The vaccine rollout is being met with lifted COVID-19 restrictions inside buildings and restaurants, but this change presents a new challenge to business owners -- managing increased occupancy, while still abiding by safety restrictions. Businesses that find themselves exceeding occupancy could face fines, citations, and license suspensions. One increasingly prominent solution employs 3D counting and tracking cameras that monitor occupancy, foot traffic, and flow inside brick-and-motor locations. Regular 2D cameras and traditional counting techniques are not accurate enough. However, depth-sensing 3D cameras can provide real-time updates that increase counting accuracy by an estimated 5% to 8%, according to a spokesperson for one 3D company I spoke with, Orbbec.


Facial recognition for bears (and other ways to use the technology for good)

#artificialintelligence

Facial recognition is problematic for humans. When it works, it invades privacy and eases us into a surveillance state. When it doesn't work, people have been falsely arrested by police. For bears, it's all good – and facial recognition is now being used to help research, monitor and protect the animals using a neural network-based system called BearID. Normally, that requires methodically examining photographs or physically tagging the animal, as the University of Victoria researcher's work on grizzly behaviour requires being able to pinpoint a specific individual.


Women's pain 'perceived as less intense' than men's pain

Daily Mail - Science & tech

Pain felt by women is perceived as less intense by observers as pain felt by men, a new study reveals. US scientists found that when male and female patients experienced the same amount of pain, observers viewed female patients' pain as milder and more likely to benefit from psychotherapy than medication. Both male and female observers were found to be guilty of this'gender bias', which could lead to disparities in treatments and women in pain not getting the medication they need. According to the experts, the bias is due to an age-old stereotype that men are more'stoic' that women – and so their pain is likely to be more serious. University of Miami researchers found that when male and female patients expressed the same amount of pain, observers viewed female patients' pain as less intense and more likely to benefit from psychotherapy versus medication as compared to men's pain, exposing a significant patient gender bias that could lead to disparities in treatments (stock image) Health professionals use different terms for different types of pain.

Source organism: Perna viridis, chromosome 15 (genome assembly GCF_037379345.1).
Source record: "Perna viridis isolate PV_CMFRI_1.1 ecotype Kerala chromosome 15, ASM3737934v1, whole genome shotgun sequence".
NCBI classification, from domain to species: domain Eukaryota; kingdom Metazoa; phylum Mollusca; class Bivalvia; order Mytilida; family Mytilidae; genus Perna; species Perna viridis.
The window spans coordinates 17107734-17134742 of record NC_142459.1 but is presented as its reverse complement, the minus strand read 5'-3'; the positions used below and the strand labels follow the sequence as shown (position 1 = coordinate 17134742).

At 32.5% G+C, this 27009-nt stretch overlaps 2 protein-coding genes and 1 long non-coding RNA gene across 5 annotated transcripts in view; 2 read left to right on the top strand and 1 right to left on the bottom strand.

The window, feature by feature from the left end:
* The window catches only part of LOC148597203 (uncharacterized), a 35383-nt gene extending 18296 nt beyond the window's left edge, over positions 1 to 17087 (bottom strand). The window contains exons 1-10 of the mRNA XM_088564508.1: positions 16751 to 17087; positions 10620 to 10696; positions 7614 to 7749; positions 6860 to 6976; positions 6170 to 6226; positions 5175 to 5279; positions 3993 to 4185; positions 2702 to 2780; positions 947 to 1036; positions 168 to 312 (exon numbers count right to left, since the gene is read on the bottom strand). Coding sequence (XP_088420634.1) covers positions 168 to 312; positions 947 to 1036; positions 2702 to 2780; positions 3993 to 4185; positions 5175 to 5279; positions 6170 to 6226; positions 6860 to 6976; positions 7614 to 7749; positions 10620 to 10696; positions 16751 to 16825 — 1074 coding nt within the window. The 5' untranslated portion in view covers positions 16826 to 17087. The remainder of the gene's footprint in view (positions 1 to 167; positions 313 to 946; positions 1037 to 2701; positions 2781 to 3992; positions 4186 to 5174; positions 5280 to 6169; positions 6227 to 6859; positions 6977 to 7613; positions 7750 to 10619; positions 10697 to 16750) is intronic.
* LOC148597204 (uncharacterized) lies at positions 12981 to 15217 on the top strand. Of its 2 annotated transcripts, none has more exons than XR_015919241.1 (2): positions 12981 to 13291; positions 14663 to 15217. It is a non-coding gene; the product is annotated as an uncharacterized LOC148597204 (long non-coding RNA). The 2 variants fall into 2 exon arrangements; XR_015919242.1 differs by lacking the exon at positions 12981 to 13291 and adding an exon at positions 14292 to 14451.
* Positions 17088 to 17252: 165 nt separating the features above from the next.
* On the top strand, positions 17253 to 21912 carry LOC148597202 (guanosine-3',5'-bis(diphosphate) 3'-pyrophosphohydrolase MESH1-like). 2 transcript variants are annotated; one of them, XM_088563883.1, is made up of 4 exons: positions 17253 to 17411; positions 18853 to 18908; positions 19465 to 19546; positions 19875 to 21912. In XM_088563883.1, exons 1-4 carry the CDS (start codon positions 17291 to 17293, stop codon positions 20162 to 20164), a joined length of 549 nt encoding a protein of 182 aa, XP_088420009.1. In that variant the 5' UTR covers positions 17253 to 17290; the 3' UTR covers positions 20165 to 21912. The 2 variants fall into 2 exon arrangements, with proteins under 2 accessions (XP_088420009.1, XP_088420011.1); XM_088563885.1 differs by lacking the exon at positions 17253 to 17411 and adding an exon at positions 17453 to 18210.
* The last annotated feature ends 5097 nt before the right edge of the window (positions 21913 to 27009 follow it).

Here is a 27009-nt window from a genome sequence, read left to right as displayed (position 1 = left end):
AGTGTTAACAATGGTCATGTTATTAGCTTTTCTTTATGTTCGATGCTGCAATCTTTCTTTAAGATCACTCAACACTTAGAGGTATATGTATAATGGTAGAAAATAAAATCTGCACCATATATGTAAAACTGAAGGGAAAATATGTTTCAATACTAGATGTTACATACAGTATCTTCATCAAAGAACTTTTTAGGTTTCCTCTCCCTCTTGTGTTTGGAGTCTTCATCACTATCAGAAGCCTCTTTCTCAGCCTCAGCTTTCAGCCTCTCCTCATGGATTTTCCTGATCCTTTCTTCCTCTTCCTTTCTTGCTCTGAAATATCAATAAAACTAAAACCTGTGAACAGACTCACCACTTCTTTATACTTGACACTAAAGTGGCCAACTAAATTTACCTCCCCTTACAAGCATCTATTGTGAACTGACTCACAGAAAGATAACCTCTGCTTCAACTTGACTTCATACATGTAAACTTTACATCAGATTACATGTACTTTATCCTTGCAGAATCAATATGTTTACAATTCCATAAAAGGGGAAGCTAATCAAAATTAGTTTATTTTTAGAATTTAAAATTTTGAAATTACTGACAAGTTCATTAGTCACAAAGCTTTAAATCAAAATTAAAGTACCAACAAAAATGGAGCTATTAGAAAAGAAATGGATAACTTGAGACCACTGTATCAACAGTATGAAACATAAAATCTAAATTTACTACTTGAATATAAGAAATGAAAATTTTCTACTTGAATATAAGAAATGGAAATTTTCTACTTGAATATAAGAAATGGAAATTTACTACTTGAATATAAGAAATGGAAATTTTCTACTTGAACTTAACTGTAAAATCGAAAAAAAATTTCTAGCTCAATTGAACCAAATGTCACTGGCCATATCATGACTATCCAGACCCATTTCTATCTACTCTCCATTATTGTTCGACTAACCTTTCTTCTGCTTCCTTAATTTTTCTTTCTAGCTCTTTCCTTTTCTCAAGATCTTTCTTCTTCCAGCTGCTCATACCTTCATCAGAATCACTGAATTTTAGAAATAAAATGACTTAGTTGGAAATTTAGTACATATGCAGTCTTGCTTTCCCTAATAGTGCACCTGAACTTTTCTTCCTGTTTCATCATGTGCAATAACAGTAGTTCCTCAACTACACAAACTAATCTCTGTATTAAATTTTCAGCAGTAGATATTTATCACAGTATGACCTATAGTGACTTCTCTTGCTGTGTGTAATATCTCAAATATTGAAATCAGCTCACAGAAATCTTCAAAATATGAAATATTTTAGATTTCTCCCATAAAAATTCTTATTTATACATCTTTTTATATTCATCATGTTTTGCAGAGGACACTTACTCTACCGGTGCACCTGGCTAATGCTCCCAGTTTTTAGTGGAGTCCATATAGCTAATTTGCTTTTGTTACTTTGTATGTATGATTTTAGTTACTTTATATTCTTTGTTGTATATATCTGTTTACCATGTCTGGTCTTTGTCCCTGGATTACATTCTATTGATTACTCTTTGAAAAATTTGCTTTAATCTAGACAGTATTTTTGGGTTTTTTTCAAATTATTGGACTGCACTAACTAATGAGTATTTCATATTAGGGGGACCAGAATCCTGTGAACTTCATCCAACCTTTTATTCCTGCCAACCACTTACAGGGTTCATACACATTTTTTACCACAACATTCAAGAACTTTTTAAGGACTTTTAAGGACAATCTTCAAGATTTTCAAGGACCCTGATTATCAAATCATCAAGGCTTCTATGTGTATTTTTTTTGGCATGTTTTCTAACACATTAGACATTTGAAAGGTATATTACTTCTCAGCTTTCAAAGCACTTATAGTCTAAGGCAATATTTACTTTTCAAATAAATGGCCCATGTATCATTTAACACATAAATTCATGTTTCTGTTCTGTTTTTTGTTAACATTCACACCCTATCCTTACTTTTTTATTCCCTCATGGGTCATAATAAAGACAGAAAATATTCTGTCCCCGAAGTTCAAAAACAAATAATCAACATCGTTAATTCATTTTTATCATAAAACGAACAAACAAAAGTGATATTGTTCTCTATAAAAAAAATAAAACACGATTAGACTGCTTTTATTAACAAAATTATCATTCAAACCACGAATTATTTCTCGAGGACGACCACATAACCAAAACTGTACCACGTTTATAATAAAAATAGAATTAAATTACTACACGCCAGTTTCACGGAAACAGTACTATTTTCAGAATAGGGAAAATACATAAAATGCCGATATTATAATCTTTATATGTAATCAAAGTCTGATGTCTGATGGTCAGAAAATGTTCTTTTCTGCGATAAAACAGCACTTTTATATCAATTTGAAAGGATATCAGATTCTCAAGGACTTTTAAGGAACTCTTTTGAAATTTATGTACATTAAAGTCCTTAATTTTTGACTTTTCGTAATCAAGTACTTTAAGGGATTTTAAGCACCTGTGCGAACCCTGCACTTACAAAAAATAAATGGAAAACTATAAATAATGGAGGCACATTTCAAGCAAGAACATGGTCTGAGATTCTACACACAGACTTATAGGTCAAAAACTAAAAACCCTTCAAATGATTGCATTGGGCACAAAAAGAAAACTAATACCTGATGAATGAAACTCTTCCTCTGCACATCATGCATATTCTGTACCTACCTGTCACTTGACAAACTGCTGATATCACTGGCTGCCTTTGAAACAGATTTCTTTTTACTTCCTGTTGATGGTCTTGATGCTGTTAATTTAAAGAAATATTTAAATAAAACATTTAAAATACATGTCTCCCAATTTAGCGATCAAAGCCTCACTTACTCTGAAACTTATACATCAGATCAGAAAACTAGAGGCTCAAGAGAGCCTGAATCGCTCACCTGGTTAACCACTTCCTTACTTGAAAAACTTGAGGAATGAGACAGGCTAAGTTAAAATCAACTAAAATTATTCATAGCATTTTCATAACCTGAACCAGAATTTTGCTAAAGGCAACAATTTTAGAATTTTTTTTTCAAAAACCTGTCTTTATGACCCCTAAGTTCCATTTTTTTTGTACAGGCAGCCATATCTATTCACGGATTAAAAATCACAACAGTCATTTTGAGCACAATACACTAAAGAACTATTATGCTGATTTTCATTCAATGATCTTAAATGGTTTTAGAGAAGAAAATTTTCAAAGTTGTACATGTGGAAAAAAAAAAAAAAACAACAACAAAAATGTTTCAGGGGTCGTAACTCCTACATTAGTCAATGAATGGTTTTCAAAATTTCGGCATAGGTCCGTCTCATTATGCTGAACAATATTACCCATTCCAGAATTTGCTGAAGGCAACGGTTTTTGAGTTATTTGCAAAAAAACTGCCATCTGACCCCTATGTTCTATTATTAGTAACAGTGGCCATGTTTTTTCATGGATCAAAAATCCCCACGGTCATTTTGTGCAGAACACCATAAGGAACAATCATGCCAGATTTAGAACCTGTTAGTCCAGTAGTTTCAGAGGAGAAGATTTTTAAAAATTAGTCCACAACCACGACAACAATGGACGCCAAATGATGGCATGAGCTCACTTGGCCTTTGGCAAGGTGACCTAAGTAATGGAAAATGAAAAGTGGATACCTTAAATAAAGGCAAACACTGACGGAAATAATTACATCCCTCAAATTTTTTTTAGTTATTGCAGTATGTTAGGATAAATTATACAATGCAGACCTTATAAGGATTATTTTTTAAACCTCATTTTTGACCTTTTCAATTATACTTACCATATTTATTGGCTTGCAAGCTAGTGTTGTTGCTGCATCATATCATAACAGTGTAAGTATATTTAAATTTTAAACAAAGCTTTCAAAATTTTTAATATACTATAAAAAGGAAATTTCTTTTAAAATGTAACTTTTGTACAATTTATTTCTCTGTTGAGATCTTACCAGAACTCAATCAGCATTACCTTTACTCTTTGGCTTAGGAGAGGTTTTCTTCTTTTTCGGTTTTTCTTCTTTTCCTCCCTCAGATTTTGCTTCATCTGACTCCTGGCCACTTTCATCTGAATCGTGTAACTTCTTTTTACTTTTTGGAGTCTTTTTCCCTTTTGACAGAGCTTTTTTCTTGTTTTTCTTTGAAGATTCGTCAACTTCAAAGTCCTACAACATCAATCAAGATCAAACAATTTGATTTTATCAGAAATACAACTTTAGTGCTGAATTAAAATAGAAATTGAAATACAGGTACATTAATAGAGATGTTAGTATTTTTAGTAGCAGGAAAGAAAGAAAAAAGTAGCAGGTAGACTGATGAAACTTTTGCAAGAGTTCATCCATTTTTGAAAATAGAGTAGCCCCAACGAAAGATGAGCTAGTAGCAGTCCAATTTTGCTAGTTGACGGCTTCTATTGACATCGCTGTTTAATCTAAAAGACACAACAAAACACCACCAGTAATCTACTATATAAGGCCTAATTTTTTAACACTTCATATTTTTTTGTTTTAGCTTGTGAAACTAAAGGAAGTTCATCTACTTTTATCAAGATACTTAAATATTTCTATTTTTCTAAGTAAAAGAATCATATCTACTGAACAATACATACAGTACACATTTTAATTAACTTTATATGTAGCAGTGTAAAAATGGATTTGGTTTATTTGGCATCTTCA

Ring unveils the Floodlight Cam Wired Pro, with radar-powered bird's-eye view

PCWorld

Just a couple of months after Ring unwrapped its new, radar-enabled aerial view for the Video Doorbell Pro 2, the Amazon-owned smart brand is now rolling out the clever technology to its updated wired floodlight. At the same time, Ring says it's bringing a color version of its pre-roll video feature to a fourth generation of its battery-powered video doorbell. Slated to ship on May 6 for $250 (you can preorder starting today), the Ring Floodlight Cam Wired Pro will boast both Bird's-Eye View and 3D Motion Detection, a pair of features powered by radar rather than infrared motion sensors. Meanwhile, the Ring Video Doorbell 4 is set to arrive April 28 for $200, and it will add color to the pre-roll functionality that debuted on last year's Video Doorbell 3 Plus. An upgrade to 2019's well received Floodlight Cam, the revamped Floodlight Cam Wired Pro arrives with the same 1080p video resolution while adding HDR for a needed contrast boost, along with a 140-degree (horizontal) by 60-degree (vertical) field of view.


An online game to raise awareness on AI Emotion Recognition.

#artificialintelligence

Identifying what someone is feeling or even anticipating potential reactions based on nonverbal behavioral cues is no longer a problem reserved for sensitive and astute people. With the advancement of cutting-edge technologies in emotional intelligence, this capability gains new dimensions with the capability of machines recognizing human emotions for a variety of purposes. Complex facial detection algorithms are now powerful enough to analyze and measure emotions captured in real-world situations. They are so powerful that we are reaching a point that some ethical aspects have been raised. Emotion Recognition is based on facial expression recognition, a computer-based technology that employs algorithms to detect faces, code facial expressions, and recognize emotional states in real-time.